Tea ranks among China’s most significant contributions to the West. Lapsang Souchong, a famous Chinese black tea, dates back to the days of the ancient Silk Road from Asia to Europe. Its unmistakably smoky once prevailed in Great Britain.
Today though, Zheng Shan Tang, one of China’s main producers of the tea, say they have been transforming from an exporter of raw material to an importer. Lin Yin, vice-general manager of the company explained that Sri Lanka and India now have lower labor costs than they do. With cheap imported raw materials and leading technologies for processing black tea, the company make fine products that meet consumer needs. “Many foreign countries nowadays also come for advanced techniques and cooperation rather than raw tea,” he added.
The company processes and exports about 230 tonnes of tea per year for foreign brands. That is only one fifth of its all-time highest export total. Zheng Shan Tang’s changing business pattern reflects a common situation for its counterparts in this tea-savvy province and across China.
Feng Tingquan, chairman of the Fujian Tea Science Society, told us that tea exports from China have remained stable at roughly 350,000 tonnes out of a total world tea consumption of 2.5 million, which is not a big percentage. Feng pointed out that although there has been no breakthrough in quantity, the price per kilo has risen to a certain degree.
Experts also say some Fujian tea makers are attempting to deal with more Belt and Road importers to bolster demand for this Chinese specialty. Some have found potential growth areas along the routes, despite the overall flat market share of Chinese tea globally.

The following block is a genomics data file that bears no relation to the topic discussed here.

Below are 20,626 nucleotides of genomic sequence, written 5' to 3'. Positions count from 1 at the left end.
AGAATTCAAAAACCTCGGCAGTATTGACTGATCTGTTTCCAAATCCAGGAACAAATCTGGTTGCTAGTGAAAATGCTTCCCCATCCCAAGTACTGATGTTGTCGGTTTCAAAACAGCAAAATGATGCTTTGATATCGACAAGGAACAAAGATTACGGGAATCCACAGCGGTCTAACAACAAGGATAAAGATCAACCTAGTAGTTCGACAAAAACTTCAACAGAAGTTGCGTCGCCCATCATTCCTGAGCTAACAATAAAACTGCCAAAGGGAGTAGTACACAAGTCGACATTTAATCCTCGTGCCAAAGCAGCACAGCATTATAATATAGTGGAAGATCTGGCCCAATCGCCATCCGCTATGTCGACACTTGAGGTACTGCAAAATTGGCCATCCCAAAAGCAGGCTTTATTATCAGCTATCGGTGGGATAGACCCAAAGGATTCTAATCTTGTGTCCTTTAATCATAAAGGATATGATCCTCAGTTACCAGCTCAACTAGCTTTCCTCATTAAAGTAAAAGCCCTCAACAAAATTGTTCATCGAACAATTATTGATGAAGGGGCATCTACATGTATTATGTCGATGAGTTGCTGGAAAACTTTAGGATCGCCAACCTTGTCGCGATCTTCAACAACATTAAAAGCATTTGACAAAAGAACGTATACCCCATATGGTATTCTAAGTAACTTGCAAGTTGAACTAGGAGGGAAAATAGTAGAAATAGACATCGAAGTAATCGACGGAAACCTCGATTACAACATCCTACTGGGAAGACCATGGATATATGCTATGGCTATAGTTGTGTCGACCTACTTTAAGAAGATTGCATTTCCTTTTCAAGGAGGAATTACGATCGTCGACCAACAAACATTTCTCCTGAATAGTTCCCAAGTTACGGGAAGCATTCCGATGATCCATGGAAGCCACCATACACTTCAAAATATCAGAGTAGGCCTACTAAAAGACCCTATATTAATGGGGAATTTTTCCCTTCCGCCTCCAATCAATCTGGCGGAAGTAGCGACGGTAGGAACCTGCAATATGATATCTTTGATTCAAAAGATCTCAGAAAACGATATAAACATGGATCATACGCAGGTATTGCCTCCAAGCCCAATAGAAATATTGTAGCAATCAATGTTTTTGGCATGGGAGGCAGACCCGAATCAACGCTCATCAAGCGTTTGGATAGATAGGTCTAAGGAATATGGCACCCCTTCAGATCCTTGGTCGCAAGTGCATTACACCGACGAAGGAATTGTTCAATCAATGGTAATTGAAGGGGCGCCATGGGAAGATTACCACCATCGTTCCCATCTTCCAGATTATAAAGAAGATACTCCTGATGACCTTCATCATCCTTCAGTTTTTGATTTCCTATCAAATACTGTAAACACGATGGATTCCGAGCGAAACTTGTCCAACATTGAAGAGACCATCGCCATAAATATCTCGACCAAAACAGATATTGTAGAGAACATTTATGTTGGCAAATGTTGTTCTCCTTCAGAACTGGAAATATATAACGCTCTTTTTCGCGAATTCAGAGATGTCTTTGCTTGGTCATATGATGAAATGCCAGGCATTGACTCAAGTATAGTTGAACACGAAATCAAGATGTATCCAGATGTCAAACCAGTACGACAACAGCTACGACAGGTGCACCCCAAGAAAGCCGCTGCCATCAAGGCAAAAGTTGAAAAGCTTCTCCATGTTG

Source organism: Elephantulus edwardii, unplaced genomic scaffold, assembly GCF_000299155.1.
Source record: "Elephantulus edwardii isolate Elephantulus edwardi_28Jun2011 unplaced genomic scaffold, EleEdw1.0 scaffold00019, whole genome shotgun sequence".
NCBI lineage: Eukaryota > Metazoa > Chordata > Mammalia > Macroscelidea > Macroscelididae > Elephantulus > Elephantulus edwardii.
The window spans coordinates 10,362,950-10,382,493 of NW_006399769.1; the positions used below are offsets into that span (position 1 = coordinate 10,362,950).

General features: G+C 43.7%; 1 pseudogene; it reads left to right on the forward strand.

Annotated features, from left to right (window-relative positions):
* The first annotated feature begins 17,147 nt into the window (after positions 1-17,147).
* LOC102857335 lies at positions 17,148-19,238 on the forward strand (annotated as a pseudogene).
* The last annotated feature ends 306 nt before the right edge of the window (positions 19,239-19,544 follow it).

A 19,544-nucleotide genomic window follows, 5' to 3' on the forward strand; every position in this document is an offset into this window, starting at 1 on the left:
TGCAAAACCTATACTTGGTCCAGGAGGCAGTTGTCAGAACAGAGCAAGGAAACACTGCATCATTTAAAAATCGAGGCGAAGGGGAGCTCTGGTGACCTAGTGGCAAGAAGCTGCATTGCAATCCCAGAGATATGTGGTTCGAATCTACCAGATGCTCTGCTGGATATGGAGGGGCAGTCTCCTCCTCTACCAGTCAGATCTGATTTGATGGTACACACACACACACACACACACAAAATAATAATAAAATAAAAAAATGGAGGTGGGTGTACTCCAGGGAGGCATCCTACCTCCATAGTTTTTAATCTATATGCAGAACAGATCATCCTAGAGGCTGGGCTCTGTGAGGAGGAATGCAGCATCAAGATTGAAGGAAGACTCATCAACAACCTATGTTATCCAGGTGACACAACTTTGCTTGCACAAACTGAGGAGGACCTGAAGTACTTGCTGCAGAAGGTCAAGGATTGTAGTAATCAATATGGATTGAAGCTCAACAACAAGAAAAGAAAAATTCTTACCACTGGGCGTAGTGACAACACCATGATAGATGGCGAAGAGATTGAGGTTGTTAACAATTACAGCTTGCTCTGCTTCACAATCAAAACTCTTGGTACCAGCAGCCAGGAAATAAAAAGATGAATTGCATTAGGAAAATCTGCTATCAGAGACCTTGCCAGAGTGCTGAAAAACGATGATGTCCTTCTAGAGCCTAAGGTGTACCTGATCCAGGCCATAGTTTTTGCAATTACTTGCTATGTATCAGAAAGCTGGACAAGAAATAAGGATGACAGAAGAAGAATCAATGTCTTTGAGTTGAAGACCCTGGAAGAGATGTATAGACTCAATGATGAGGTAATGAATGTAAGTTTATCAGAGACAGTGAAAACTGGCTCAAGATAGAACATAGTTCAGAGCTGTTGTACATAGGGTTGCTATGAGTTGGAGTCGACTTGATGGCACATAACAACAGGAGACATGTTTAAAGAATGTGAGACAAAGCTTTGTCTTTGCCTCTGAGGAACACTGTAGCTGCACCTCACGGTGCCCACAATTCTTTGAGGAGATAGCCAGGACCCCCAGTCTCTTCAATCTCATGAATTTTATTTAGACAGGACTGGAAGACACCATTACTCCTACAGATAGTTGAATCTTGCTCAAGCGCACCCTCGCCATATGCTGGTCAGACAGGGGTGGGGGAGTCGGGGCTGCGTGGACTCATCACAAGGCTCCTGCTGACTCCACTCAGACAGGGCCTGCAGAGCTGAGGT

Chunlun, a local Jasmine green tea maker, has seen this floral scented beverage become popular with tea-drinking customs in Russia and Belarus, where people boil tea leaves and tinge the air with fragrance. General Manager Fu Tianfu told us that their innovative products have targeted the niche. “When I was in Russia,” he said, “I saw purchasing power rise as more and more people there became fond of crafted tea, which costs over a hundred yuan per pot. I also noticed foreign customers’ habits of drinking cold water. Therefore, we have developed high-end tea brands and instant tea powder to cater to these needs.”
For Chinese tea companies, attempts to boost trade and increase overseas demand also include promoting tea culture under the belt and Road Initiative. Chunlun has offered tea ceremony and tasting experiences to many foreign delegations at its headquarters.
Foreign visitors can learn about agricultural modernization, the process of making jasmine green tea, and most importantly, Chinese tea culture. Jalini suriarachchi, a Sri Lankan official, enjoyed her experience at the tea factory. She was interested in the great production that mixed tea leaves with jasmine flowers. She said that she wanted to bring this technology back to her country, which is also a major tea producer.
As tea trade continues on the silk road, China has found a new position in the global supply chain. And its tea makers continue to seize new opportunities in increasing international contacts.